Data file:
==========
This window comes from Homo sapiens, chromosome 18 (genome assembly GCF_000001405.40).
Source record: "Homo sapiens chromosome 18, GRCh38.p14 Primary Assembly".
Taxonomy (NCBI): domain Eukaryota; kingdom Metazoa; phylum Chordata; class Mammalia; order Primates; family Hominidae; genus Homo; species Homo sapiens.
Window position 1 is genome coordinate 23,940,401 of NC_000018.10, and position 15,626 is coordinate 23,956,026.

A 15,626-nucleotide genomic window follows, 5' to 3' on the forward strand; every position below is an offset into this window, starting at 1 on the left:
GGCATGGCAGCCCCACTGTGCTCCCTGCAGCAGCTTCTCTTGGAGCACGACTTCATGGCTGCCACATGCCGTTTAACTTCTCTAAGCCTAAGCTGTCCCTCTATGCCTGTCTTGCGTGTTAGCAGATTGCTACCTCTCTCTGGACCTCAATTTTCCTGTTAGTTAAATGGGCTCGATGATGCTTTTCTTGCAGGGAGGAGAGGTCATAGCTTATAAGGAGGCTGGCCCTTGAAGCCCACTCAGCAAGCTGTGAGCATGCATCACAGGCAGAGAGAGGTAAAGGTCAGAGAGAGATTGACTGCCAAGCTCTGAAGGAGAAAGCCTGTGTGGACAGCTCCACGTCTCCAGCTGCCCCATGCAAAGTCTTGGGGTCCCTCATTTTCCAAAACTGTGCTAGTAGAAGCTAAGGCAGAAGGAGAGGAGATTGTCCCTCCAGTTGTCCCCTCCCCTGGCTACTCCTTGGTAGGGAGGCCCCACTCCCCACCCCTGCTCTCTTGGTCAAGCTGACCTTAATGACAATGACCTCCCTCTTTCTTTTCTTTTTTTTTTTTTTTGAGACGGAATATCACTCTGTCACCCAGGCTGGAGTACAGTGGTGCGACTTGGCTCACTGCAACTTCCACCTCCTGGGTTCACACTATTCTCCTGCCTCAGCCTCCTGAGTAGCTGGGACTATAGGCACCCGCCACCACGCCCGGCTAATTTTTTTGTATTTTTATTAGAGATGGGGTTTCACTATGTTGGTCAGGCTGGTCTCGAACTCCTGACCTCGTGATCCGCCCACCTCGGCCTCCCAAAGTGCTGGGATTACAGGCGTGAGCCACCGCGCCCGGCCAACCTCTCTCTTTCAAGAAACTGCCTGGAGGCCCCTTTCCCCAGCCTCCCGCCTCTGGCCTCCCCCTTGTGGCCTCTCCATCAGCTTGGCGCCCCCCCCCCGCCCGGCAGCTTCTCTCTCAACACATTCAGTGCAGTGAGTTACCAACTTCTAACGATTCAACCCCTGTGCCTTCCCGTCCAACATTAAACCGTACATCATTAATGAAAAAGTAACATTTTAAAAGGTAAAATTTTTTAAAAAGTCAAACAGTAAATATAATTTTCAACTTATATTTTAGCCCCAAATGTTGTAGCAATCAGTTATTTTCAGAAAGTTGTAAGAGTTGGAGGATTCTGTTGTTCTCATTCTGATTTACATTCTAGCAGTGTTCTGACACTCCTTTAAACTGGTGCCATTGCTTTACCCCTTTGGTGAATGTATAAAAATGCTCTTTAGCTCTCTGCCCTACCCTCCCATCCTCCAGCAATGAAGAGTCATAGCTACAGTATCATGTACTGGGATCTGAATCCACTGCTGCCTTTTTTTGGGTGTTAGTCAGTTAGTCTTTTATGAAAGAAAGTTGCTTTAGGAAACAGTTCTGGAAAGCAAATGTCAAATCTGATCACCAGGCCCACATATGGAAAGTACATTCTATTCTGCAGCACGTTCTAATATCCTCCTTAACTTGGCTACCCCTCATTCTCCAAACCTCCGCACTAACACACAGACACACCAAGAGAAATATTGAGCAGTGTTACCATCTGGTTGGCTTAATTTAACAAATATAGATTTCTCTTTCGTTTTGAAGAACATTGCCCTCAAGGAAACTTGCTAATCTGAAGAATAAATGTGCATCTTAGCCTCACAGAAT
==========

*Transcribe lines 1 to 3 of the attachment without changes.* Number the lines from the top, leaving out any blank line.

This window comes from Homo sapiens, chromosome 18 (genome assembly GCF_000001405.40).
Source record: "Homo sapiens chromosome 18, GRCh38.p14 Primary Assembly".
Taxonomy (NCBI): domain Eukaryota; kingdom Metazoa; phylum Chordata; class Mammalia; order Primates; family Hominidae; genus Homo; species Homo sapiens.